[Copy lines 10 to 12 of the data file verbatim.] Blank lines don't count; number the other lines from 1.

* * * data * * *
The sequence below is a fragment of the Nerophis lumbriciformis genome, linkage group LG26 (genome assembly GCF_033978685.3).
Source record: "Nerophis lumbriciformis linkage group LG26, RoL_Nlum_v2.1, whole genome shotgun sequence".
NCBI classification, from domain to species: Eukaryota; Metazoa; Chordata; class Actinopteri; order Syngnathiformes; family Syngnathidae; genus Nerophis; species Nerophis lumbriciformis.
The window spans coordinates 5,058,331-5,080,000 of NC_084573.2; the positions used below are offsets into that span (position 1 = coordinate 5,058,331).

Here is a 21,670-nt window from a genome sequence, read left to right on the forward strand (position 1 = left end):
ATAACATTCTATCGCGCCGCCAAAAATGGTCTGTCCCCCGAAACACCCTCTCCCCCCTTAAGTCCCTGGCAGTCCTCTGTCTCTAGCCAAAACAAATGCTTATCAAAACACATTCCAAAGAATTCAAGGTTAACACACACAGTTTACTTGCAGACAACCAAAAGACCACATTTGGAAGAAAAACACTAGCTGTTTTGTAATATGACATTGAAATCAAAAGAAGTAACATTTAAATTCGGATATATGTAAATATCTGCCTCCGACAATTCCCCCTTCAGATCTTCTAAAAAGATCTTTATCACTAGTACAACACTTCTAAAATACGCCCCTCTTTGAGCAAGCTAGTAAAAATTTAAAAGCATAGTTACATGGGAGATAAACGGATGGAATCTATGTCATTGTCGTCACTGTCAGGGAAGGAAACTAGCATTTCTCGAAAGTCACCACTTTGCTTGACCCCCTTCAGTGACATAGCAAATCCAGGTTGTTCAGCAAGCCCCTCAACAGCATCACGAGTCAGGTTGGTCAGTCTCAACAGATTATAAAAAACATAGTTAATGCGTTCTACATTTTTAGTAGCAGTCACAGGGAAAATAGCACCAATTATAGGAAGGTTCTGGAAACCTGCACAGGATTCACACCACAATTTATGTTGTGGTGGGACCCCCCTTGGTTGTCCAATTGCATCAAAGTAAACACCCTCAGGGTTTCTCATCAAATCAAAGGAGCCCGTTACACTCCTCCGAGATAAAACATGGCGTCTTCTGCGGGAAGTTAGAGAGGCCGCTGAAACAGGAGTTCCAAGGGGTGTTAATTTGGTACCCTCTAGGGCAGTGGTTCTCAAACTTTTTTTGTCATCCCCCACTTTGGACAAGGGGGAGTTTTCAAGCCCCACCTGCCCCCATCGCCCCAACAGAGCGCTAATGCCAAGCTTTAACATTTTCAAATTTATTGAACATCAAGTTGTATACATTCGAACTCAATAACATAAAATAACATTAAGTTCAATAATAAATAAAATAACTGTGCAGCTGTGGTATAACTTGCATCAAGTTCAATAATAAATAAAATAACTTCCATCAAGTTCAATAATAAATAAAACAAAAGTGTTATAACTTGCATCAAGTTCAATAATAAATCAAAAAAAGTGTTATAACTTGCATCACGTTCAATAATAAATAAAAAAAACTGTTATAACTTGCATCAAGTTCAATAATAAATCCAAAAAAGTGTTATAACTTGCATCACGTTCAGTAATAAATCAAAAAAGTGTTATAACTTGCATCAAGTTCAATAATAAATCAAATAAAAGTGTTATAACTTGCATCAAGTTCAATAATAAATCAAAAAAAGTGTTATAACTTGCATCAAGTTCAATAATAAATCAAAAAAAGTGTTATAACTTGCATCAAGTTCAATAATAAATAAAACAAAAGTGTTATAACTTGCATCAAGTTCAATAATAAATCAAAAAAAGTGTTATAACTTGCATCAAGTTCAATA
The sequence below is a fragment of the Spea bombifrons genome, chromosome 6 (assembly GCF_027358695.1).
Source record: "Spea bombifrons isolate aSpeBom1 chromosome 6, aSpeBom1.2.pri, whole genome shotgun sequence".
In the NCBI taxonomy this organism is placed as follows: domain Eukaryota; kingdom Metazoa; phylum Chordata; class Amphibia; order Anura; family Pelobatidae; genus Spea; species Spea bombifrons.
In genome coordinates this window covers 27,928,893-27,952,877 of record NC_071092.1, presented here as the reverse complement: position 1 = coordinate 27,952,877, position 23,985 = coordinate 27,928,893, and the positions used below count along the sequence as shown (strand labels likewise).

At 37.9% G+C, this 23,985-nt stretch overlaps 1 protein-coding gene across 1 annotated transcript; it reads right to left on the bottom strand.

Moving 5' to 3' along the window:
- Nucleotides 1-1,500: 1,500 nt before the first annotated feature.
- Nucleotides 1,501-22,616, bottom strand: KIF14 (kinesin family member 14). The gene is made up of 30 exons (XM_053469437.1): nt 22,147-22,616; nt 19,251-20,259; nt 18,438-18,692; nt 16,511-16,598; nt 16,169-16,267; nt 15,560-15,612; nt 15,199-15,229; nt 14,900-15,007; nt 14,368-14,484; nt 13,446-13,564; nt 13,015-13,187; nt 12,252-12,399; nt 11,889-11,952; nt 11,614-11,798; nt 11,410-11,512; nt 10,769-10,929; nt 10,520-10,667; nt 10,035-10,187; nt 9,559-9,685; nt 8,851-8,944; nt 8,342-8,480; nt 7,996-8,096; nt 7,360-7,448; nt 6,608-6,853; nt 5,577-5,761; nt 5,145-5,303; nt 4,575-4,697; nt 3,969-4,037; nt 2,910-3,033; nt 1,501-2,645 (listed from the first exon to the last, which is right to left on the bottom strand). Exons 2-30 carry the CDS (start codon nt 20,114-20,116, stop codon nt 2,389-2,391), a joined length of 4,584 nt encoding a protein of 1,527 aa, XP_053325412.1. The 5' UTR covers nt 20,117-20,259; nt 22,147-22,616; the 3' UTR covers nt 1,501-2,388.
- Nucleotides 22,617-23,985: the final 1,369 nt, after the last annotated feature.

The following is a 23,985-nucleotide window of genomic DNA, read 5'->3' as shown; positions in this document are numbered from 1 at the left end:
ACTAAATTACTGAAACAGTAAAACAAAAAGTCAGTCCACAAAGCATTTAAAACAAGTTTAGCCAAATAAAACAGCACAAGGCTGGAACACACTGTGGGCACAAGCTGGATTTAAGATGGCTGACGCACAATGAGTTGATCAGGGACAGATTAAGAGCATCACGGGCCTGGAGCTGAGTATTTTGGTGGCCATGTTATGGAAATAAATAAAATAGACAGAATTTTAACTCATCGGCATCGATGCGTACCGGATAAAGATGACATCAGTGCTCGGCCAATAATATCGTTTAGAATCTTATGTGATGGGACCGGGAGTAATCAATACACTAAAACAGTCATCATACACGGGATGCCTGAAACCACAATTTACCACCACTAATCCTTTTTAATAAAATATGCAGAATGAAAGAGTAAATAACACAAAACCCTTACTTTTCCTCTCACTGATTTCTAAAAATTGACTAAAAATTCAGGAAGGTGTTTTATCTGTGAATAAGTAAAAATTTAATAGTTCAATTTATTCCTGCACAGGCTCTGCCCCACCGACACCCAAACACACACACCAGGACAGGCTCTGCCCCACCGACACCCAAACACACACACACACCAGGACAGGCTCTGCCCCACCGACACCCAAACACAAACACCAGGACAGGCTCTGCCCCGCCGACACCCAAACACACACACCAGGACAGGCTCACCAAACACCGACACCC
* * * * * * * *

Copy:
In genome coordinates this window covers 27,928,893-27,952,877 of record NC_071092.1, presented here as the reverse complement: position 1 = coordinate 27,952,877, position 23,985 = coordinate 27,928,893, and the positions used below count along the sequence as shown (strand labels likewise).

At 37.9% G+C, this 23,985-nt stretch overlaps 1 protein-coding gene across 1 annotated transcript; it reads right to left on the bottom strand.

Moving 5' to 3' along the window: